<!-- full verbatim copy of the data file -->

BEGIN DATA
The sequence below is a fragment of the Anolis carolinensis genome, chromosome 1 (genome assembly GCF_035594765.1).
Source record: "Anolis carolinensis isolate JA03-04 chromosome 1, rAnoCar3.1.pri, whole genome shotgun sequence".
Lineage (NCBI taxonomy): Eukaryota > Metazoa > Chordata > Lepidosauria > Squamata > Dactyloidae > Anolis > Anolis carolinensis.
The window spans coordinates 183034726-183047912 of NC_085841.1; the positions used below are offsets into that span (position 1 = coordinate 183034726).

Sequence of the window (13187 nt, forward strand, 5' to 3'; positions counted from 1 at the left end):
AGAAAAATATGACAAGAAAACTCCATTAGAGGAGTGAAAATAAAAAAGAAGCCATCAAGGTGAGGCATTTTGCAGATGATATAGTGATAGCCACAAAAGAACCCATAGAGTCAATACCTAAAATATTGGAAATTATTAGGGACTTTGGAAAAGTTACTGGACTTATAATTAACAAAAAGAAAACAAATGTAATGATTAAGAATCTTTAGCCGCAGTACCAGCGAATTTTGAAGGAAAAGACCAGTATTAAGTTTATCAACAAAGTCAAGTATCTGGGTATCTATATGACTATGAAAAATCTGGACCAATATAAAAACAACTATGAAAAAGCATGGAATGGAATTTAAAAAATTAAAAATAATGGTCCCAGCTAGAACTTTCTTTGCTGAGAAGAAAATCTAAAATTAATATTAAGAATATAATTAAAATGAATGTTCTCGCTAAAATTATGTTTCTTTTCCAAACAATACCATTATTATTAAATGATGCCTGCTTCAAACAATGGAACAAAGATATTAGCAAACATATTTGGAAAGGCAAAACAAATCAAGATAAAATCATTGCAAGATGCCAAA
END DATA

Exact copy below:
The sequence below is a fragment of the Anolis carolinensis genome, chromosome 1 (genome assembly GCF_035594765.1).
Source record: "Anolis carolinensis isolate JA03-04 chromosome 1, rAnoCar3.1.pri, whole genome shotgun sequence".
Lineage (NCBI taxonomy): Eukaryota > Metazoa > Chordata > Lepidosauria > Squamata > Dactyloidae > Anolis > Anolis carolinensis.
The window spans coordinates 183034726-183047912 of NC_085841.1; the positions used below are offsets into that span (position 1 = coordinate 183034726).

Sequence of the window (13187 nt, forward strand, 5' to 3'; positions counted from 1 at the left end):
AGAAAAATATGACAAGAAAACTCCATTAGAGGAGTGAAAATAAAAAAGAAGCCATCAAGGTGAGGCATTTTGCAGATGATATAGTGATAGCCACAAAAGAACCCATAGAGTCAATACCTAAAATATTGGAAATTATTAGGGACTTTGGAAAAGTTACTGGACTTATAATTAACAAAAAGAAAACAAATGTAATGATTAAGAATCTTTAGCCGCAGTACCAGCGAATTTTGAAGGAAAAGACCAGTATTAAGTTTATCAACAAAGTCAAGTATCTGGGTATCTATATGACTATGAAAAATCTGGACCAATATAAAAACAACTATGAAAAAGCATGGAATGGAATTTAAAAAATTAAAAATAATGGTCCCAGCTAGAACTTTCTTTGCTGAGAAGAAAATCTAAAATTAATATTAAGAATATAATTAAAATGAATGTTCTCGCTAAAATTATGTTTCTTTTCCAAACAATACCATTATTATTAAATGATGCCTGCTTCAAACAATGGAACAAAGATATTAGCAAACATATTTGGAAAGGCAAAACAAATCAAGATAAAATCATTGCAAGATGCCAAA